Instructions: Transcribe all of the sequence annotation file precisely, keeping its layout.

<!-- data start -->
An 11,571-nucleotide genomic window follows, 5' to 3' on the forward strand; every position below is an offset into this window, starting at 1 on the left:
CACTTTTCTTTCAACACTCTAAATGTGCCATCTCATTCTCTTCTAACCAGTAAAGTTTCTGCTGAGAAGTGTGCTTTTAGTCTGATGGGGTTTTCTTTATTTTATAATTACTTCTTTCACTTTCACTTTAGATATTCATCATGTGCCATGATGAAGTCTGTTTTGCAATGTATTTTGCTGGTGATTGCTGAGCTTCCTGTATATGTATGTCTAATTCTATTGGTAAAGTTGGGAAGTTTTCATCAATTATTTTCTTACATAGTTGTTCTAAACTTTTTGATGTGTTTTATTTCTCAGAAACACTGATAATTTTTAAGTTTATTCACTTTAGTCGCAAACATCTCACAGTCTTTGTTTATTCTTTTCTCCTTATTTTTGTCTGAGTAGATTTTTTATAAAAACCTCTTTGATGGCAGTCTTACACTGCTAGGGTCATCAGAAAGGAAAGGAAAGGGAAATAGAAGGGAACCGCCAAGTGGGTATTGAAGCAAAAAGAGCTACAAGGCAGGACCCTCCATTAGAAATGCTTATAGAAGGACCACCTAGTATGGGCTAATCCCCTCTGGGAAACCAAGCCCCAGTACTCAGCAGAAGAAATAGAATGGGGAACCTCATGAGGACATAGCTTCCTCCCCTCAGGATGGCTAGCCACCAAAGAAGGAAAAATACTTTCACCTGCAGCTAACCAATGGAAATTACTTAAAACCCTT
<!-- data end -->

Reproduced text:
An 11,571-nucleotide genomic window follows, 5' to 3' on the forward strand; every position below is an offset into this window, starting at 1 on the left:
CACTTTTCTTTCAACACTCTAAATGTGCCATCTCATTCTCTTCTAACCAGTAAAGTTTCTGCTGAGAAGTGTGCTTTTAGTCTGATGGGGTTTTCTTTATTTTATAATTACTTCTTTCACTTTCACTTTAGATATTCATCATGTGCCATGATGAAGTCTGTTTTGCAATGTATTTTGCTGGTGATTGCTGAGCTTCCTGTATATGTATGTCTAATTCTATTGGTAAAGTTGGGAAGTTTTCATCAATTATTTTCTTACATAGTTGTTCTAAACTTTTTGATGTGTTTTATTTCTCAGAAACACTGATAATTTTTAAGTTTATTCACTTTAGTCGCAAACATCTCACAGTCTTTGTTTATTCTTTTCTCCTTATTTTTGTCTGAGTAGATTTTTTATAAAAACCTCTTTGATGGCAGTCTTACACTGCTAGGGTCATCAGAAAGGAAAGGAAAGGGAAATAGAAGGGAACCGCCAAGTGGGTATTGAAGCAAAAAGAGCTACAAGGCAGGACCCTCCATTAGAAATGCTTATAGAAGGACCACCTAGTATGGGCTAATCCCCTCTGGGAAACCAAGCCCCAGTACTCAGCAGAAGAAATAGAATGGGGAACCTCATGAGGACATAGCTTCCTCCCCTCAGGATGGCTAGCCACCAAAGAAGGAAAAATACTTTCACCTGCAGCTAACCAATGGAAATTACTTAAAACCCTT